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The safeguarding delusion: sex work and policing in Wales

Sam Hanks Orcid Logo

Justice, Power and Resistance, Volume: 5, Issue: 1-2

Swansea University Author: Sam Hanks Orcid Logo

  • Accepted Manuscript under embargo until: 31st May 2023

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DOI (Published version): 10.1332/VYJF2519

Abstract

This article explores the extent to which sex worker's accounts of living and working in Wales are compatible with the discourses of wellbeing, vulnerability and safeguarding that are increasingly utilised by governments and police forces to frame their interactions with sex work. In revealing...

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Published in: Justice, Power and Resistance
ISSN: 2635-2338
Published: Bristol University Press 2022
Online Access: Check full text

URI: https://cronfa.swan.ac.uk/Record/cronfa59002
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first_indexed 2021-12-31T16:23:22Z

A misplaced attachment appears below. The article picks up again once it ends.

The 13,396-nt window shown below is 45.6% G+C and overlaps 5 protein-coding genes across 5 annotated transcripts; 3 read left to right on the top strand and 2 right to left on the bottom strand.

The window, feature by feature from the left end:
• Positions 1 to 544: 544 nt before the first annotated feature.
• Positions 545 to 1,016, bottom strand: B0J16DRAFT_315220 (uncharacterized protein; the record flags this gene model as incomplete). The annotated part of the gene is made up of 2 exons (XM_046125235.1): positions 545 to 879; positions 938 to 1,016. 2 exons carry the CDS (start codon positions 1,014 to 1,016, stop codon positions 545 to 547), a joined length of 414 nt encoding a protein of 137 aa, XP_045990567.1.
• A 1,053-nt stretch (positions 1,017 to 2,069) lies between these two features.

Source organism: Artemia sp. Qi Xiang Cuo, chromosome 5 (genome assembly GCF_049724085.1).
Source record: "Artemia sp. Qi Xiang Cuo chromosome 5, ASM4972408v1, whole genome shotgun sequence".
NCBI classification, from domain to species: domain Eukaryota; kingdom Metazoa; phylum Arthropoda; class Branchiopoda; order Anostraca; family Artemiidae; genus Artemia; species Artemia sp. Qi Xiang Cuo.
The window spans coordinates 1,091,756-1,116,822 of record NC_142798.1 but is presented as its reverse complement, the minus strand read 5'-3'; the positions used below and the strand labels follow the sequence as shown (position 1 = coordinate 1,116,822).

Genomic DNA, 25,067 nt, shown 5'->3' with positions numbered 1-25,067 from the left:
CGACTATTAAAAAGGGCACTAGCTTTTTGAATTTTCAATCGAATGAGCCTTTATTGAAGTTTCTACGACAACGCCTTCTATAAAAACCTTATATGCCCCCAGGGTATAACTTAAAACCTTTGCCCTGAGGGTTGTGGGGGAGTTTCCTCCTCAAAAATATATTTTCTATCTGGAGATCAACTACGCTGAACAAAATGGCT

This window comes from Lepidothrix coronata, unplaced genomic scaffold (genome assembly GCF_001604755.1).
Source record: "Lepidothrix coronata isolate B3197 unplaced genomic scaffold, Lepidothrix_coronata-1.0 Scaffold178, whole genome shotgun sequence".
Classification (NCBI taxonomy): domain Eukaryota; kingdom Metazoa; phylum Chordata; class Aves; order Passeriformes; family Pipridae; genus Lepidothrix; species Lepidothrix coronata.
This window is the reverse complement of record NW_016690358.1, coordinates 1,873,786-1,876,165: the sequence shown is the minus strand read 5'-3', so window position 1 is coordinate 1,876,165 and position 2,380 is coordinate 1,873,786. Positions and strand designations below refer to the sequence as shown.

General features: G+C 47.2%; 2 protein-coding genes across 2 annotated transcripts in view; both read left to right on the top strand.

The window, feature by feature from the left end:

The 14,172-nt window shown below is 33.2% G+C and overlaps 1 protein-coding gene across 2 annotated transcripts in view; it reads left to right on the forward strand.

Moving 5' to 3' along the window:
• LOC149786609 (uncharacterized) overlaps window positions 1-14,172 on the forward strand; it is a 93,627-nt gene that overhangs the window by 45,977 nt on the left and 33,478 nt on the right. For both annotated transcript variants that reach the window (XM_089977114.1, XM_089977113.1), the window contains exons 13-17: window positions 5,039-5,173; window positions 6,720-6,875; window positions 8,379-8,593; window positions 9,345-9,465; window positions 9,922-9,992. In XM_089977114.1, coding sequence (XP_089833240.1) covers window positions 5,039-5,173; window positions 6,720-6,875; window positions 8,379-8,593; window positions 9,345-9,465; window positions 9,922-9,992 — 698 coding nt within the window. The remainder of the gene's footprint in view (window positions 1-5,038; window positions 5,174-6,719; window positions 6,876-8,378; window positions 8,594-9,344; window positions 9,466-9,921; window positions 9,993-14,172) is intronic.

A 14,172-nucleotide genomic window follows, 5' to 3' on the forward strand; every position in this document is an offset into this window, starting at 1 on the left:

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spelling 2022-11-02T13:52:56.2983939 v2 59002 2021-12-13 The safeguarding delusion: sex work and policing in Wales c58b4529daef981bc41ae915409a0958 0000-0001-9240-2952 Sam Hanks Sam Hanks true false 2021-12-13 CSSP This article explores the extent to which sex worker's accounts of living and working in Wales are compatible with the discourses of wellbeing, vulnerability and safeguarding that are increasingly utilised by governments and police forces to frame their interactions with sex work. In revealing a disjuncture between the declared aims of state-based institutions and sex workers ongoing experiences of repression and abandonment, the article challenges claims that a more enlightened and transformative approach to sex work is being realised in the United Kingdom as a product of updated policing guidance and Welsh legislative change. By drawing on data collected through a series of Freedom of Information (FOI) requests distributed to Police forces and the Crown Prosecution Service, in addition to interviews with sex workers, massage parlour managers, local authority, police and third sector workers, a critical discourse analysis seeks to demonstrate two conflicting realities of the function of the state’s interaction with sex work. On the one hand, FOI data reveal low rates of arrests and charges for prostitution related offences in Wales, in line with National Police Chiefs Council guidance (2015; 2019) that disincentivises their enforcement. But sex workers’ accounts reveal how policing conducted under the guise of welfare, safeguarding and vulnerability supplement and disguise, rather than replace increasingly discredited enforcement techniques. Furthermore, the findings reveal how the move away from enforcing prostitution offences does nothing to prevent sex workers from being subjected to policing by virtue of other ‘at risk’ or ‘deviant’ labels imposed on them. It is in this way that the malleability and symbolic power of concepts of safeguarding and vulnerability enable the maintenance of an illusion whereby oppressive state practices can be recast and presented as enabling progressive and benevolent outcomes for sex workers. The analysis outlines the importance of recognising the function of the front-staging of concepts of vulnerability and safeguarding in enabling the renewal of deviancy control systems in light of changing social perceptions on how the state should interact with sex workers. In so doing it prompts consideration of the state’s ability to meaningfully address the demands of sex workers without first recognising and dismantling the multiple structures and processes that undermine their safety and autonomy. Journal Article Justice, Power and Resistance 5 1-2 Bristol University Press 2635-2338 31 5 2022 2022-05-31 10.1332/VYJF2519 COLLEGE NANME Criminology, Sociology and Social Policy COLLEGE CODE CSSP Swansea University 2022-11-02T13:52:56.2983939 2021-12-13T21:17:15.2568394 Faculty of Humanities and Social Sciences School of Social Sciences - Criminology, Sociology and Social Policy Sam Hanks 0000-0001-9240-2952 1 Under embargo Under embargo 2022-01-04T14:20:31.7797928 Output 430052 application/pdf Accepted Manuscript true 2023-05-31T00:00:00.0000000 true eng